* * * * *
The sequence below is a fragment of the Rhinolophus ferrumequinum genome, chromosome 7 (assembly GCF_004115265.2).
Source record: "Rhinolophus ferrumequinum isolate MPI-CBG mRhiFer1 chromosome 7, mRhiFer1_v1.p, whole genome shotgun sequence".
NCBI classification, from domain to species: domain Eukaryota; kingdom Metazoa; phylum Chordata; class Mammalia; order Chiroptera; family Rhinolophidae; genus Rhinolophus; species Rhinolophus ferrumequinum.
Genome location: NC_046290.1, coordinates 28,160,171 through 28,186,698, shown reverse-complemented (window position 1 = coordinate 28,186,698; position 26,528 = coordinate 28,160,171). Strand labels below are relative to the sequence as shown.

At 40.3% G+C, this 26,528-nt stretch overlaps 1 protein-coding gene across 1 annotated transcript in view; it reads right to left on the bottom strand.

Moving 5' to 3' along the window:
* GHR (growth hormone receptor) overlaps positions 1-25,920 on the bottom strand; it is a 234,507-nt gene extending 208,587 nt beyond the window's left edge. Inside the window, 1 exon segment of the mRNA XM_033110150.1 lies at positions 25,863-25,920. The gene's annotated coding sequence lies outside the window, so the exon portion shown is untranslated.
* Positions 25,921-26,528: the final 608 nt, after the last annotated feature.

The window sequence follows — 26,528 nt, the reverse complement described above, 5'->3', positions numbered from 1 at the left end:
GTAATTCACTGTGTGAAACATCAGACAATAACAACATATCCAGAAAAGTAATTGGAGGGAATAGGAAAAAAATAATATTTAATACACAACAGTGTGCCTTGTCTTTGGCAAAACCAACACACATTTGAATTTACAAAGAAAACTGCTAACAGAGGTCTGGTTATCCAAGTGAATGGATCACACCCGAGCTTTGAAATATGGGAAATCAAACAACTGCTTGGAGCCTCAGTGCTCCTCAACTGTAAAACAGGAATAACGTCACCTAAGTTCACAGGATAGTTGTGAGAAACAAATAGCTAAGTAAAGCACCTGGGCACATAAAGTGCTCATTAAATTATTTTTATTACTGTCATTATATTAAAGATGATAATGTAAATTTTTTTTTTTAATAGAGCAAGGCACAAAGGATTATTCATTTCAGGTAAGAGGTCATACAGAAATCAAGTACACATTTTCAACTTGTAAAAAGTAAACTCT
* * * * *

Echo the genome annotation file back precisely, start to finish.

The sequence below is a fragment of the Rhinolophus ferrumequinum genome, chromosome 7 (assembly GCF_004115265.2).
Source record: "Rhinolophus ferrumequinum isolate MPI-CBG mRhiFer1 chromosome 7, mRhiFer1_v1.p, whole genome shotgun sequence".
NCBI classification, from domain to species: domain Eukaryota; kingdom Metazoa; phylum Chordata; class Mammalia; order Chiroptera; family Rhinolophidae; genus Rhinolophus; species Rhinolophus ferrumequinum.
Genome location: NC_046290.1, coordinates 28,160,171 through 28,186,698, shown reverse-complemented (window position 1 = coordinate 28,186,698; position 26,528 = coordinate 28,160,171). Strand labels below are relative to the sequence as shown.

At 40.3% G+C, this 26,528-nt stretch overlaps 1 protein-coding gene across 1 annotated transcript in view; it reads right to left on the bottom strand.

Moving 5' to 3' along the window:
* GHR (growth hormone receptor) overlaps positions 1-25,920 on the bottom strand; it is a 234,507-nt gene extending 208,587 nt beyond the window's left edge. Inside the window, 1 exon segment of the mRNA XM_033110150.1 lies at positions 25,863-25,920. The gene's annotated coding sequence lies outside the window, so the exon portion shown is untranslated.
* Positions 25,921-26,528: the final 608 nt, after the last annotated feature.

The window sequence follows — 26,528 nt, the reverse complement described above, 5'->3', positions numbered from 1 at the left end:
GTAATTCACTGTGTGAAACATCAGACAATAACAACATATCCAGAAAAGTAATTGGAGGGAATAGGAAAAAAATAATATTTAATACACAACAGTGTGCCTTGTCTTTGGCAAAACCAACACACATTTGAATTTACAAAGAAAACTGCTAACAGAGGTCTGGTTATCCAAGTGAATGGATCACACCCGAGCTTTGAAATATGGGAAATCAAACAACTGCTTGGAGCCTCAGTGCTCCTCAACTGTAAAACAGGAATAACGTCACCTAAGTTCACAGGATAGTTGTGAGAAACAAATAGCTAAGTAAAGCACCTGGGCACATAAAGTGCTCATTAAATTATTTTTATTACTGTCATTATATTAAAGATGATAATGTAAATTTTTTTTTTTAATAGAGCAAGGCACAAAGGATTATTCATTTCAGGTAAGAGGTCATACAGAAATCAAGTACACATTTTCAACTTGTAAAAAGTAAACTCT